Most women remember what it was like to get their first periods — whether it was traumatic and seemingly out of the blue, or totally expected and normal. And while we may *hope* that most girls are prepared for this life-changing event, a new study has found that almost half of girls had no idea what was happening to them when they got their first periods.
To that we say: OMFG!!!
The survey, from U.K.-based Betty for Schools, found that 47% of women felt unprepared or were unsure what to expect when they first began menstruating, and more than one-third of women surveyed said they felt a sense of shame about menstruation.
The researchers surveyed more than 2,000 women across the U.K., age 16 and up, so it’s possible that today’s girls have more information about menstruation than their mothers and grandmothers did. But, as Betty for Schools points out, the English government only just made sex and relationship education mandatory in all schools — which is not even the case in the U.S. In fact, just 24 states and the District of Columbia require sex ed in schools, so half the country may be getting inadequate or no sex education at all.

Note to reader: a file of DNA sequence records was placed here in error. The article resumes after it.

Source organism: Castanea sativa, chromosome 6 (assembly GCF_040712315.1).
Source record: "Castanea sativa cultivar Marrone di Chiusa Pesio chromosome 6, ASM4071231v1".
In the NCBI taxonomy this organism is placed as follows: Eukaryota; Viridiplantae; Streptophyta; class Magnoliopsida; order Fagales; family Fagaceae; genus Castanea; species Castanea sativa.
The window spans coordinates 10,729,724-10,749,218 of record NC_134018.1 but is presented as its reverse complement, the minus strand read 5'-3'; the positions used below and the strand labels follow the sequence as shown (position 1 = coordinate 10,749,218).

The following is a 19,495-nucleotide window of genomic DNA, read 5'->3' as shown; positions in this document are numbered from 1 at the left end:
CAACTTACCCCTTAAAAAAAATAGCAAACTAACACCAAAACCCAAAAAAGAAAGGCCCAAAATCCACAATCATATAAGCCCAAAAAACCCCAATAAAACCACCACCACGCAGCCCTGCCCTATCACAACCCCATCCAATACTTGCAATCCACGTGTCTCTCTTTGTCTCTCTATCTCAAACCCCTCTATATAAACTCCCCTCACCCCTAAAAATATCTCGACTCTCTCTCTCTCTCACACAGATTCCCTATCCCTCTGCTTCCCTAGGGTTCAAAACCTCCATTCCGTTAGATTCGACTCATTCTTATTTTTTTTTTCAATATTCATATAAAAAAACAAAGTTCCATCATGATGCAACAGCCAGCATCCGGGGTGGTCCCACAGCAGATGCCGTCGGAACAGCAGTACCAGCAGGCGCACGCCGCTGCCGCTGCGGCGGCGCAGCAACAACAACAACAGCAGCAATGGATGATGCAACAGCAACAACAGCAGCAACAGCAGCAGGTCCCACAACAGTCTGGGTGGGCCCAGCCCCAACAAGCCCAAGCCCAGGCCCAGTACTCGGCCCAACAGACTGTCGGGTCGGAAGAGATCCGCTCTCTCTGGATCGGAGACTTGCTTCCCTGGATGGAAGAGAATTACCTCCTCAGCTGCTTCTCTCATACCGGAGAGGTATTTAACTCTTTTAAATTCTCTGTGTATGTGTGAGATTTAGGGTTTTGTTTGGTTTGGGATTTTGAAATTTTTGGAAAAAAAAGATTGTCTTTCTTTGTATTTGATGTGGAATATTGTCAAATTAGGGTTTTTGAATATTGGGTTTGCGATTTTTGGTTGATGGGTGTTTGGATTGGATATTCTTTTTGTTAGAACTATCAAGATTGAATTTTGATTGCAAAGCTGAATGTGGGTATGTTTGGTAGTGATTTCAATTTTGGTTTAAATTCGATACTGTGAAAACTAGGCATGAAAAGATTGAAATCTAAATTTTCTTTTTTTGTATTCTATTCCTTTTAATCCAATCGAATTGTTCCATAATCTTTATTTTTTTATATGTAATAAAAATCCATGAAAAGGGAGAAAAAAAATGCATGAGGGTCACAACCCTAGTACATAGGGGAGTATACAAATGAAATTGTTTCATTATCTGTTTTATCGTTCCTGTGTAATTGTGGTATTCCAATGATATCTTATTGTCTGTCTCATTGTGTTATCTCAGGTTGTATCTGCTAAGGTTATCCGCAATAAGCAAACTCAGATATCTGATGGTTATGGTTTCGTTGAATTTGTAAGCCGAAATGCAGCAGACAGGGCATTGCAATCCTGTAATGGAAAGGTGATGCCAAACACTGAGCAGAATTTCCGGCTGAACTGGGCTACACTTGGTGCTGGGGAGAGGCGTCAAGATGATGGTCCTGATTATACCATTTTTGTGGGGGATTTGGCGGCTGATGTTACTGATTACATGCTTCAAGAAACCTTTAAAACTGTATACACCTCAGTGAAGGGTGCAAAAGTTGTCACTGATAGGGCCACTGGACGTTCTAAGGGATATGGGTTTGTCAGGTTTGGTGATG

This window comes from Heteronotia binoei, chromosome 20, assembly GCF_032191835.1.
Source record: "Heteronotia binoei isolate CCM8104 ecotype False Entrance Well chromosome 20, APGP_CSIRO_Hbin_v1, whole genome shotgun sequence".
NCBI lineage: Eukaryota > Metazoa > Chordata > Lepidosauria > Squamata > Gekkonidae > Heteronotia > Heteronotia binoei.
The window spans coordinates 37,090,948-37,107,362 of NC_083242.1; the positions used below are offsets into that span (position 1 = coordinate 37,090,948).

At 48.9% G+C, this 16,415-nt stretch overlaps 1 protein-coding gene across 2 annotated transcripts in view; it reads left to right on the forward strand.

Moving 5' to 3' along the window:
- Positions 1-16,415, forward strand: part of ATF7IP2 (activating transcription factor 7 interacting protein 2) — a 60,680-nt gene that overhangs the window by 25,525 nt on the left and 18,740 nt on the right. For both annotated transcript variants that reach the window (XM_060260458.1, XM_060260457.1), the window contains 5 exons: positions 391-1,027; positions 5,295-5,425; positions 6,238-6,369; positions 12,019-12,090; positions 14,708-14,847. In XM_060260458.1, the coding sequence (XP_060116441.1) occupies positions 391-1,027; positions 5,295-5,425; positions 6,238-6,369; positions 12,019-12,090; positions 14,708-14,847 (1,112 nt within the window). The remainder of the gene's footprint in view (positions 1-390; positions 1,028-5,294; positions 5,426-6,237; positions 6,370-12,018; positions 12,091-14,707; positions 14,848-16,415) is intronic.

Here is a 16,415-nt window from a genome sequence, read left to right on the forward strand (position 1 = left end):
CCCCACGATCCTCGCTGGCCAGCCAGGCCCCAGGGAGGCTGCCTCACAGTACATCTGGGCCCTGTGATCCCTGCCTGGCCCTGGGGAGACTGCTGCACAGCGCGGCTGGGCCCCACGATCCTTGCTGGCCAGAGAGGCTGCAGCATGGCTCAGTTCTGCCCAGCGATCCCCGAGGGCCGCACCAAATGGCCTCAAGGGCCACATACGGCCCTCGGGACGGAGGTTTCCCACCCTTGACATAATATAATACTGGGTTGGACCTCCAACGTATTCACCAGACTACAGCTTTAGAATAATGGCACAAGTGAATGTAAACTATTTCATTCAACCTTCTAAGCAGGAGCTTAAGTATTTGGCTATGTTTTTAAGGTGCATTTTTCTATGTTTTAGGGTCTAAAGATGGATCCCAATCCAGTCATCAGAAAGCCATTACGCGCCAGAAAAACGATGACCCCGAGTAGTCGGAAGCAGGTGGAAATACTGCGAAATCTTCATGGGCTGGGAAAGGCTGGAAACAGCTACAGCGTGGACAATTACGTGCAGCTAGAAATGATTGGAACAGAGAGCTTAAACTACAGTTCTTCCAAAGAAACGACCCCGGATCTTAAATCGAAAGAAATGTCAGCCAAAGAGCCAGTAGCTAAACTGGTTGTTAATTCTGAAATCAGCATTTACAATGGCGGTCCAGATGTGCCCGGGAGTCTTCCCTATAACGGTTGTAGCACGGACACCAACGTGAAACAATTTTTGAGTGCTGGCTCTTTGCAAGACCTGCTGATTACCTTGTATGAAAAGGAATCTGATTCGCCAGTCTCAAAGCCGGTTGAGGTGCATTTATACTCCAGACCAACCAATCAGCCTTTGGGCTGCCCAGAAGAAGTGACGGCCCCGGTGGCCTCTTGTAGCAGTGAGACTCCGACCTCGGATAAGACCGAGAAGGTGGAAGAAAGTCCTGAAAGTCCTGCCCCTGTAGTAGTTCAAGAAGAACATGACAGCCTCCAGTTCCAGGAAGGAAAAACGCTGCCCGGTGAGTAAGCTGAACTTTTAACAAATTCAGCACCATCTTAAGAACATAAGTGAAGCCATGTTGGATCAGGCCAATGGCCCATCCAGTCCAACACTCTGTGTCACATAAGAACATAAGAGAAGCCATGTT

According to Betty for Schools’ research, about two-thirds of women said the sex ed lessons they’d received focused only on the biological aspects of menstruation — so, why it happens and how it happens in the body — but didn’t offer much practical advice, such as how to use a tampon or what to expect throughout your cycle.
So let this survey be a lesson to educators, parents, friends, aunties, uncles, and people everywhere who have young girls in their lives — answering questions honestly and completely, and speaking openly about menstruation, can prevent a whole lotta trauma down the road. Let’s be a part of the change!